1 Kings 15:16
And there was war between Asa and Baasha king of Israel all their days.
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(16) There was war . . .—According to 1Kings 15:33, Baasha reigned from the third to the twenty-seventh year of Asa. The phrase, here repeated from 1Kings 14:30, 1Kings 15:7, appears simply to mean that the old hostile relations remained, combined with, perhaps, some border war; for it is expressly said in 2Chronicles 14:1, that Asa’s first ten years were peaceful, and the open war with Israel did not break out till after the victory over Zerah, in his fifteenth year.

15:9-24 Asa did what was right in the eyes of the Lord. That is right indeed which is so in God's eyes. Asa's times were times of reformation. He removed that which was evil; there reformation begins, and a great deal he found to do. When Asa found idolatry in the court, he rooted it out thence. Reformation must begin at home. Asa honours and respects his mother; he loves her well, but he loves God better. Those that have power are happy when thus they have hearts to use it well. We must not only cease to do evil, but learn to do well; not only cast away the idols of our iniquity, but dedicate ourselves and our all to God's honour and glory. Asa was cordially devoted to the service of God, his sins not arising from presumption. But his league with Benhadad arose from unbelief. Even true believers find it hard, in times of urgent danger, to trust in the Lord with all their heart. Unbelief makes way for carnal policy, and thus for one sin after another. Unbelief has often led Christians to call in the help of the Lord's enemies in their contests with their brethren; and some who once shone brightly, have thus been covered with a dark cloud towards the end of their days.Baasha became king of Israel in the third year of Asa 1 Kings 15:33. The petty warfare which ordinarily prevailed on the borders of the two kingdoms continued "all the days" of Asa and Baasha. During the first ten years of Asa's reign he was little molested 2 Chronicles 14:1, 2 Chronicles 14:6. 16, 17. there was war between Asa and Baasha king of Israel all their days—Asa enjoyed a ten years' peace after Jeroboam's defeat by Abijam, and this interval was wisely and energetically spent in making internal reforms, as well as increasing the means of national defense (2Ch 14:1-7). In the fifteenth year of his reign, however, the king of Israel commenced hostilities against him, and, invading his kingdom, erected a strong fortress at Ramah, which was near Gibeah, and only six Roman miles from Jerusalem. Afraid lest his subjects might quit his kingdom and return to the worship of their fathers, he wished to cut off all intercourse between the two nations. Ramah stood on an eminence overhanging a narrow ravine which separated Israel from Judah, and therefore he took up a hostile position in that place. So long as they two lived and reigned together; which is not so to be understood, as if there were a solemn and declared war continuing all that time, (for Asa was quiet in a great measure for his first ten years, 2 Chronicles 14:1, till the Israelites had recovered themselves from that dreadfull blow given them by Abijah, 2Ch 13, and Baasha began to reign in Asa’s third year,) but so that there were many private and particular hostilities practised among them; in which sense the same phrase is used 1 Kings 14:30.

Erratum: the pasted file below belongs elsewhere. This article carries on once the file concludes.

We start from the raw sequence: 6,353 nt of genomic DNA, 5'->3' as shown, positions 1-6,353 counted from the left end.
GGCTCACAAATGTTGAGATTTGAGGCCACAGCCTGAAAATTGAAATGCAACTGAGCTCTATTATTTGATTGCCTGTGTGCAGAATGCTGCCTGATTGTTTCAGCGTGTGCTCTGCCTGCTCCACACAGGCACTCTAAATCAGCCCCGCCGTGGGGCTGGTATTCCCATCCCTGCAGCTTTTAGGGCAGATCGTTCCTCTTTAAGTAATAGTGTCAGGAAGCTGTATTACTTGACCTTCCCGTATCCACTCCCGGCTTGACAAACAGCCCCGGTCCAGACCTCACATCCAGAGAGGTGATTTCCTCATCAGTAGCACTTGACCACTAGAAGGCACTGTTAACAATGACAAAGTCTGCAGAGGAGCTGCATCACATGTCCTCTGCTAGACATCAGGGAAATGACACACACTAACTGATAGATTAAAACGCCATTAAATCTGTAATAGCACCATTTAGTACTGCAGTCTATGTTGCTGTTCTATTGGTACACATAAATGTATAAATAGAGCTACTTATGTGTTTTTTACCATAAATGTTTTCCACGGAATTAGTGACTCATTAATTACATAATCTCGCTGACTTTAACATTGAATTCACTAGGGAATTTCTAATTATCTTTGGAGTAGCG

And there was war between Asa and Baasha king of Israel all their days: That is as long as they lived together; for Baasha died many years before Asa, and this must be reckoned from the time the war began between them. Baasha did not begin his reign until the third year of Asa, 1 Kings 15:25 and in the first ten years of Asa's reign the land was quiet and free from war, 2 Chronicles 14:1 of which there must be seven in the reign of Baasha, who is here made mention of out of course, for Nadab reigned before him, 1 Kings 15:25, the reason of which Abarbinel thinks is, that the historian, having given an account of the good deeds of Asa, relates his failings before he proceeds to the other part of his history. And there was war between Asa and Baasha king of Israel all their days.